12. contributions of cerebellum and basal nuclei to motor function Flashcards Preview

Zach's Physiology Card > 12. contributions of cerebellum and basal nuclei to motor function > Flashcards

Flashcards in 12. contributions of cerebellum and basal nuclei to motor function Deck (56):
1

What are functions of primary motor cortex (area 4)?

1. signal motor neuron to contract skeletal muscle fibers
2. uses corticospinal tract for signaling
3. commands have extensive processing from cerebellum and basal nuclei

2

What are the functions of premotor cortex (area 6)?

1. plans movements based on sensory and visual cues

3

What is the function of the supplementary motor area (area 6)?

1. retrieves and coordinates memorized motor sequences

4

What are the functions of the motor cortex system?

1. provide activating signal to spinal cord
2. issues sequential and parallel commands that initiate carious cord patterns
3. cortical patterns are complex and can be learned
4. cord patterns are hereditary and hard wired

5

What are key functions of the cerebellum?

1. timing of motor activities in rapid, smooth progression from one muscle movement to the next
2. helps sequence motor activities
3. monitors and makes corrective adjustments to motor activities during execution

6

What does the vermis separate?

1. divides into intermediate zone and a lateral zone

7

The cerebellum is divided into three different lobes anatomically. What are they?

1. anterior lobe
2. posterior lobe
3. flocculonodular lobe (associated with vestibular system)

8

What is the vermis?

1. separates the intermediate zone and lateral zones
2. located for control functions for muscle movement of axial body, neck, shoulders, and hips

9

What is the intermediate zone?

1. controls muscle contractions in distal portions of upper and lower limbs

10

What is the lateral zone?

1. associates with cerebral cortex and plans sequential motor movements

11

What forms the inner layer of gray matter, and what nuclei are contained within that region?

1. intracerebellar nuclei
2. dentate, emboliform, globose, fastigial nuclei pairs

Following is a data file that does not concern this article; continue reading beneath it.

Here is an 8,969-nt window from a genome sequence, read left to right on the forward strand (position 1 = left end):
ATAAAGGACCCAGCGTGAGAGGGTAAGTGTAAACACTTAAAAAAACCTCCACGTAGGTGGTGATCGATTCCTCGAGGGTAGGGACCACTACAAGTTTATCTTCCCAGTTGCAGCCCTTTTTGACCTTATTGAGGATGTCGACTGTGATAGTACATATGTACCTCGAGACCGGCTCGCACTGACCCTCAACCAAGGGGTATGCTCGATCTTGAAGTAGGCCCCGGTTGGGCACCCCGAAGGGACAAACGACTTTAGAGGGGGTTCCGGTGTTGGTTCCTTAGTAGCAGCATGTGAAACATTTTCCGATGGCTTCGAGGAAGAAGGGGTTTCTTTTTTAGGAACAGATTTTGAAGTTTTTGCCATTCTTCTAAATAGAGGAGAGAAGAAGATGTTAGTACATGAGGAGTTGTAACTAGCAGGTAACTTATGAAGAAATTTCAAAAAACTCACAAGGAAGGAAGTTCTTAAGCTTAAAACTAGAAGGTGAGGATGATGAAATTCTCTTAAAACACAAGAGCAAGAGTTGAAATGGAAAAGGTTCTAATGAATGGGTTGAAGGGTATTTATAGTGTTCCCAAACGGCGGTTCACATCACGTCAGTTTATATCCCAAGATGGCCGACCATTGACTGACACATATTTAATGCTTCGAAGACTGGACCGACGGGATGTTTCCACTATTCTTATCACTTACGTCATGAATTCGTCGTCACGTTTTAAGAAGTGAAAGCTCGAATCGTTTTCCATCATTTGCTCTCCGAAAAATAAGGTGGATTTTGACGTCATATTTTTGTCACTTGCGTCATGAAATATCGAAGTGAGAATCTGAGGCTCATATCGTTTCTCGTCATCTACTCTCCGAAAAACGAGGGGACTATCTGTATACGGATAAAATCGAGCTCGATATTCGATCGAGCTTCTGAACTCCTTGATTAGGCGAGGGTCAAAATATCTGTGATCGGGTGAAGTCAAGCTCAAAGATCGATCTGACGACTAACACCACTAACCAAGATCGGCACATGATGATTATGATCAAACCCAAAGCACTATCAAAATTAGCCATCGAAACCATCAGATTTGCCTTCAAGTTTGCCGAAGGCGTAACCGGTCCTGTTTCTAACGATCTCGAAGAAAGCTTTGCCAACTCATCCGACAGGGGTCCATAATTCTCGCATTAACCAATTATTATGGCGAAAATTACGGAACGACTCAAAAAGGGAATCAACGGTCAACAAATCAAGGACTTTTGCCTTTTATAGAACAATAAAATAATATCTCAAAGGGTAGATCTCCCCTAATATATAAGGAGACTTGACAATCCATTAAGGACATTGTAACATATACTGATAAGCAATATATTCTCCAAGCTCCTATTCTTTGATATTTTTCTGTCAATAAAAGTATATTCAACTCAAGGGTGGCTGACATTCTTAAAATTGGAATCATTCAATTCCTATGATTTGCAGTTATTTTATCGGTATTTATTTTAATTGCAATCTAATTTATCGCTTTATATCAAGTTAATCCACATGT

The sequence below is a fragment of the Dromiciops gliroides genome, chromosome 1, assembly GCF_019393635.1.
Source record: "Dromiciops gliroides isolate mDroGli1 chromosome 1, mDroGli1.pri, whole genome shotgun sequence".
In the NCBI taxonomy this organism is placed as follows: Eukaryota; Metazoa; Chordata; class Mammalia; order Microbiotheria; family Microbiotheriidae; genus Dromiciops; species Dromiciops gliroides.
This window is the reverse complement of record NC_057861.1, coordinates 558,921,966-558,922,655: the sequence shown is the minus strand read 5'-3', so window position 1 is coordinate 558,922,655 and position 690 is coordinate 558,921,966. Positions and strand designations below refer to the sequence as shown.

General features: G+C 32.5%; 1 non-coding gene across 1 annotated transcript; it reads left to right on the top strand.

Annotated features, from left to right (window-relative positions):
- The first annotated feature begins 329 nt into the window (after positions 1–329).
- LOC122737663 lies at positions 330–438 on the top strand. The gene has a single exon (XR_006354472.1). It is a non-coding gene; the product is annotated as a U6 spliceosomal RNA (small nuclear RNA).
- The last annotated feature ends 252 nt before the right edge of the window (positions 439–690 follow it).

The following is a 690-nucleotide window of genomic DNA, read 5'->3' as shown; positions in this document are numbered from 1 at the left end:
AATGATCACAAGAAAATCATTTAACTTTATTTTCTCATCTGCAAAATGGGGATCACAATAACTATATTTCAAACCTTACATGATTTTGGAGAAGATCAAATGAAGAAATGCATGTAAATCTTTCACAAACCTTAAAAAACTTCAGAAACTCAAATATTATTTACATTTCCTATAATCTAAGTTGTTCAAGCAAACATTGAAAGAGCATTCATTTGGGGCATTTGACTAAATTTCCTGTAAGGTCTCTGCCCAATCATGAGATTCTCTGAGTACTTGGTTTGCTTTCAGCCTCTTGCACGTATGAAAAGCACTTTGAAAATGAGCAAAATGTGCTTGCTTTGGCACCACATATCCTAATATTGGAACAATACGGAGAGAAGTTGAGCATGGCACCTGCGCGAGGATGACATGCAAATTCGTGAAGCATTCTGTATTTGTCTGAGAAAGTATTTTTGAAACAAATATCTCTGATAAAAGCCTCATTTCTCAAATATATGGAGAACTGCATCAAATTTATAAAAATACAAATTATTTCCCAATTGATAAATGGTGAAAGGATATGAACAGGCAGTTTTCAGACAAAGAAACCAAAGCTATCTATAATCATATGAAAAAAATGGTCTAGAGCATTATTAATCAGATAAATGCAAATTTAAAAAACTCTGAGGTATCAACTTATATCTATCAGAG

12

Where would a lesion have to occur to cause extremity ataxia?

1. dentate, emboliform, and globose nuclei
2. these fibers project into red nucleus
3. associate with limb musculature and fine manipulative movements

13

What would cause trunk ataxia?

1. lesion to fastigial nucleus

14

What are characteristics of fastigial nuclei?

1. fibers project into reticular formation and vestibular nuclei
2. related to postural activity and limb movements via reticulospinal and vestibulospinal tract

15

What is the granular layer of the cerebellar cortex?

1. innermost layer of granule cells, golgi type II cells, and glomeruli
2. site where mossy fibers synapse with granular cells and golgi type II cells

16

What is the purkinje cell layer of the cerebellar cortex?

1. middle layer of purkinje cells

17

What is the molecular layer of the cerebellar cortex?

1. outermost layer.
2. stellate cells, basket cell, purkinje dendrite, golgi II, axons of granule cells

18

What are granular cells?

excitatory cells that form parallel fibers in cortex

19

What are golgi cells?

inhibitory cells that project from parallel fibers to granular cell bodies

20

What are basket cells?

inhibitory cells that project from parallel fibers to purkinje axon hillock

21

What are stellate cells?

inhibitory cells that project from parallel fibers to purkinje dendrites

22

Which cells in the cerebellar cortex provide lateral inhibition on adjacent purkinje cells to provide damping?

basket and stellate cells

23

What are some characteristics of purkinje cells?

1. only output from cortex and is always inhibitory
2. extensive dendritic branching
3. project to intracerebellar (inhibitory) nuclei

24

What are cerebellar cortex climbing fibers?

1. orginate in medullary olives
2. condition purkinje cells and provide motor learning
3. multiple synapse with purkinje cells

25

What are cerebellar cortex mossy fibers?